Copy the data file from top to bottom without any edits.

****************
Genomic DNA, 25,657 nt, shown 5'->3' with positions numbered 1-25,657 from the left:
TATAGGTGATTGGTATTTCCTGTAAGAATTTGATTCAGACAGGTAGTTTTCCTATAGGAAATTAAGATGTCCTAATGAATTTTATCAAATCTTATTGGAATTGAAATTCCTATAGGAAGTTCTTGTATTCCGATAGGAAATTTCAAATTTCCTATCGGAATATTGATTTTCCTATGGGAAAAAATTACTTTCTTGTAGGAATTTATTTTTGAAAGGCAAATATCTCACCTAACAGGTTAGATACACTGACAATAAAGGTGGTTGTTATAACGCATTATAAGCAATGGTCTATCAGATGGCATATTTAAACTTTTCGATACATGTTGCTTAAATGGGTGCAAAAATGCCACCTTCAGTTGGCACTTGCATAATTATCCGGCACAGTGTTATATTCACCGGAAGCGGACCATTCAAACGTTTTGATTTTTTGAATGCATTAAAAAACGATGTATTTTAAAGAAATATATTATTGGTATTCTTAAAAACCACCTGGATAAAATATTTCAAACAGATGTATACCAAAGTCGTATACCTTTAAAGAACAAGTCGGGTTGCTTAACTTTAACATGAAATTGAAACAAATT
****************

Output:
Genomic DNA, 25,657 nt, shown 5'->3' with positions numbered 1-25,657 from the left:
TATAGGTGATTGGTATTTCCTGTAAGAATTTGATTCAGACAGGTAGTTTTCCTATAGGAAATTAAGATGTCCTAATGAATTTTATCAAATCTTATTGGAATTGAAATTCCTATAGGAAGTTCTTGTATTCCGATAGGAAATTTCAAATTTCCTATCGGAATATTGATTTTCCTATGGGAAAAAATTACTTTCTTGTAGGAATTTATTTTTGAAAGGCAAATATCTCACCTAACAGGTTAGATACACTGACAATAAAGGTGGTTGTTATAACGCATTATAAGCAATGGTCTATCAGATGGCATATTTAAACTTTTCGATACATGTTGCTTAAATGGGTGCAAAAATGCCACCTTCAGTTGGCACTTGCATAATTATCCGGCACAGTGTTATATTCACCGGAAGCGGACCATTCAAACGTTTTGATTTTTTGAATGCATTAAAAAACGATGTATTTTAAAGAAATATATTATTGGTATTCTTAAAAACCACCTGGATAAAATATTTCAAACAGATGTATACCAAAGTCGTATACCTTTAAAGAACAAGTCGGGTTGCTTAACTTTAACATGAAATTGAAACAAATT